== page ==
The Highs and Lows of Interning Abroad

My year abroad has finally come to an end and, to be honest, I’m ready. 15 months, two countries and three official jobs down the line and I’m exhausted. Starting in Berlin working for an NGO, later relocating to France to undertake an assistant position at a school only to return to Germany to intern for UNESCO, I can say with some conviction that I’ve made the most of my year abroad.

Let’s go back to the very start. The whole adventure began in November of my second year when I was informed my application for interning in Berlin had been successful. Beginner’s luck some might say. I think this was the first opportunity I had applied for and it was as simple as a few clicks on the St Andrews Careers website and a well-drafted email. When I actually got to Berlin, the feat seemed less impressive as 80 others had also been successful and the entire operation was verging on illegal due to mistreatment of interns. Awkward to say the least, but more about that later.

The language assistantship in France was secured through St Andrews as part of my year abroad, but yet again, I discovered once I began that the scheme is open to graduates interested in living in a foreign country and learning the language. It’s as simple as going to the British Council or Comenius website and applying.

However, my real advice comes from my experience finding my latest internship at UNESCO in Bonn, from the site Eurobrussels.com. What’s great is that you can specify country, industry, duration and type of contract to find something really suited to your needs and interests. I must have sent 50 applications for summer internships over the course of the year. UNESCO was the only reply I received. But I made mistakes. I applied to anything and everything. Anything that seemed vaguely relevant to my skills and interests, and boom, application sent faster than you can say “Curriculum Vitae”. I’ve learnt it’s best to be selective and spend more time on fewer applications. Only apply if you are genuinely interested and think you would be regarded as a competent candidate. Anything else is a waste of your time and energy. CVs and cover letters need to be tailor made and can take hours to perfect.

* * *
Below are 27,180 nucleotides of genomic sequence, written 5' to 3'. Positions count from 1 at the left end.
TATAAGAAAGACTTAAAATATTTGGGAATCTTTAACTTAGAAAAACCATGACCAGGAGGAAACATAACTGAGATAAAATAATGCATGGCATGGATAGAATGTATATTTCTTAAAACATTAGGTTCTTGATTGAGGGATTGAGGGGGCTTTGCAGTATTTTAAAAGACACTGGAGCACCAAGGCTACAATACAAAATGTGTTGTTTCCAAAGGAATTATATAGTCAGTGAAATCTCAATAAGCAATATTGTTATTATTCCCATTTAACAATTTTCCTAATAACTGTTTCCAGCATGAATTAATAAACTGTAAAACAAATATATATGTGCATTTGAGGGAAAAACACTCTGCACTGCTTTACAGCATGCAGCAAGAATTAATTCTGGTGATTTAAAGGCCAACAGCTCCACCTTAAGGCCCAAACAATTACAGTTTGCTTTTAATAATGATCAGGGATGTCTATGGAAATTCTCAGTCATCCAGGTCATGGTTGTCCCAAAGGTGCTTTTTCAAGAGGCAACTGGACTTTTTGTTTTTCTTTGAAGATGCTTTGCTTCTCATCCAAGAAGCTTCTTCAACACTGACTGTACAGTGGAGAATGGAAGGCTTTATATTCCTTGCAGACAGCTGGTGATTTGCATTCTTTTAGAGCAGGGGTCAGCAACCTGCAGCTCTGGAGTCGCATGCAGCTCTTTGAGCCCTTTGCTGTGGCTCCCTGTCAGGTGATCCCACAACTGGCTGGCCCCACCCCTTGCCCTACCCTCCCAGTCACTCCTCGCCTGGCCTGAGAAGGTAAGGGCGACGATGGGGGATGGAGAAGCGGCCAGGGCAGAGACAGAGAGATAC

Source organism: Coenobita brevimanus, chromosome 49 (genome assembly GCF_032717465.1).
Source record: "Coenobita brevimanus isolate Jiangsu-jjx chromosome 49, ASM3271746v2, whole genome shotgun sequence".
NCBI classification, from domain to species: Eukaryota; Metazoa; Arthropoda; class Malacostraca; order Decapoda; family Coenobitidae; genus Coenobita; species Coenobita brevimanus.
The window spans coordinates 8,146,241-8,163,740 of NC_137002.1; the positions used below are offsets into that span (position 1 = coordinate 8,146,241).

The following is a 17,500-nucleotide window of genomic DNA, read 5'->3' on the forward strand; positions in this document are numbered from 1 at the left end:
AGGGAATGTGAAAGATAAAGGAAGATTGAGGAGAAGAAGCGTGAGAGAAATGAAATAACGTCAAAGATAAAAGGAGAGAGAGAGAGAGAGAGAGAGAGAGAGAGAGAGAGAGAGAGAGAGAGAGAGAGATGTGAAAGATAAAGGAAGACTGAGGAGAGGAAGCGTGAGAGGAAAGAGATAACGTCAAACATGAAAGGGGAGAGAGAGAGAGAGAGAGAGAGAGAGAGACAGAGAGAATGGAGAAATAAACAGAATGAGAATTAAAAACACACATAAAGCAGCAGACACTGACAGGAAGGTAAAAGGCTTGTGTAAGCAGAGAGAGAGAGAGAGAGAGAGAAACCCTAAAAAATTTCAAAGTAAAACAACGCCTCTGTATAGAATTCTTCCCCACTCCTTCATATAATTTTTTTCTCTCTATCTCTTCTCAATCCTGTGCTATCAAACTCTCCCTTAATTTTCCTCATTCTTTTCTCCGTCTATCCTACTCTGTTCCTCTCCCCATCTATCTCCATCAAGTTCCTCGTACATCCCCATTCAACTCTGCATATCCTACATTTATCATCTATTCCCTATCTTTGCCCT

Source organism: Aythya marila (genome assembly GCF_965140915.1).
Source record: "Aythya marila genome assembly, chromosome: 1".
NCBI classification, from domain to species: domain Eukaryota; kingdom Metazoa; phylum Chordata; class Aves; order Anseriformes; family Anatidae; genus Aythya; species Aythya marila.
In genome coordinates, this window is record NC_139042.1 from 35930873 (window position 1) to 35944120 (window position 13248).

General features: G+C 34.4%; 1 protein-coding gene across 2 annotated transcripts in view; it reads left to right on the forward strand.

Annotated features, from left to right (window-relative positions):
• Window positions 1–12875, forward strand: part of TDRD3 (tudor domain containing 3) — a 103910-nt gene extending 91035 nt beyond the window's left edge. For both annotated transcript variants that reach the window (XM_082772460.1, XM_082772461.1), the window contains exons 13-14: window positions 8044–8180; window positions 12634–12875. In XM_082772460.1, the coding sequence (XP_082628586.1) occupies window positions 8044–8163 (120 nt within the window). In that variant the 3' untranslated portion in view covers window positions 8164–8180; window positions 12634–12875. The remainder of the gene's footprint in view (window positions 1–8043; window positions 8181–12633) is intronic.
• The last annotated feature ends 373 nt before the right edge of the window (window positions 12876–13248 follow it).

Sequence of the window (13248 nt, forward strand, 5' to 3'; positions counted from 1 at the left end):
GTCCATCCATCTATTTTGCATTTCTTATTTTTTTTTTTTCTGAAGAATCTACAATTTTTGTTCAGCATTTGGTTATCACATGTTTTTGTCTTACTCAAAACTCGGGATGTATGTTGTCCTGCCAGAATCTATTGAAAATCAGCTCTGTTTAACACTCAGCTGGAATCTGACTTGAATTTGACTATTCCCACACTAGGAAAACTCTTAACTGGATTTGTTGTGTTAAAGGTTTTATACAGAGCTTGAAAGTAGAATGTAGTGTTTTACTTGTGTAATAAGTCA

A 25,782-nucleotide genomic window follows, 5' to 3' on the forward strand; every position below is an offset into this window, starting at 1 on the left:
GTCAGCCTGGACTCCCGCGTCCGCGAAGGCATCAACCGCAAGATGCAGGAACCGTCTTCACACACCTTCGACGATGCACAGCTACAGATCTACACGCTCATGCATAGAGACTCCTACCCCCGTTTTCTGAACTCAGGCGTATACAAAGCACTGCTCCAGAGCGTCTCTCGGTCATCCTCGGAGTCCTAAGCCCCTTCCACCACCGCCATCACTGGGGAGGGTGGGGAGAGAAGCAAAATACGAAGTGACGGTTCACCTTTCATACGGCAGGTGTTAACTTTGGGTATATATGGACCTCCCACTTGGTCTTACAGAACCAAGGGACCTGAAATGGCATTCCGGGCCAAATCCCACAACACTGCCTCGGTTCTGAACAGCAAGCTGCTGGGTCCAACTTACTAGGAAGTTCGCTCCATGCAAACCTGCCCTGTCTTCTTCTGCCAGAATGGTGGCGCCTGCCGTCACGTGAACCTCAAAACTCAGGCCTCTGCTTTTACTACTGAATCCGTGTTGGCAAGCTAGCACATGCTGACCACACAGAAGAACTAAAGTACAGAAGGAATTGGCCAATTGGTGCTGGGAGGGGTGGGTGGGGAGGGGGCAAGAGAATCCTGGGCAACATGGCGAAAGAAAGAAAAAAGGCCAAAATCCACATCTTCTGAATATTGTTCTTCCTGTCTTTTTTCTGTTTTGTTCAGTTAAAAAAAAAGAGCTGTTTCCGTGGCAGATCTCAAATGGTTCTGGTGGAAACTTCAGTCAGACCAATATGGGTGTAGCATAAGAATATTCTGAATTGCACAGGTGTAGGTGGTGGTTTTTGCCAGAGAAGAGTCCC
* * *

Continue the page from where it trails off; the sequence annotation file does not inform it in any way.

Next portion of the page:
Now while my experiences may sound adventurous and exciting, the truth is, office jobs are monotonous and teaching isn’t my cup of tea. But I have learnt that internships don’t always have to be about work experience, they also offer invaluable life experience (as well as some bulk on your CV).

Referring back to my rather questionable work experience in Berlin, my work was limited to answering the phone diplomatically and filling in databases yet my life experiences ranged from learning enough German to get by, to learning how to party like a Berliner. But sometimes enduring the internship is just not worth it. While many others and I stuck out the gruelling ordeal that unfolded in those NGO offices in Berlin, many gave up and left. It’s a question of balancing the pros and cons. A bit like paying to go to the cinema only to hate the film. Is it more worthwhile to stay and get your money’s worth, or is the film so bad it would be more valuable to leave then and there? Make your choice, but choose wisely.

Ultimately, working abroad is so much more than another listing on your CV or some experience in the real world of work. It opens doors to learning languages, making new friends and discovering new countries and cities. You may think that backpacking is the only solution to 'finding yourself' and seeing the world, but working abroad provides you with an opportunity to see the real world and how you can fit into it. 

 

Images sourced from: FangTing ZhengJordynMollyMansi Travedi and Clotilde Finning.

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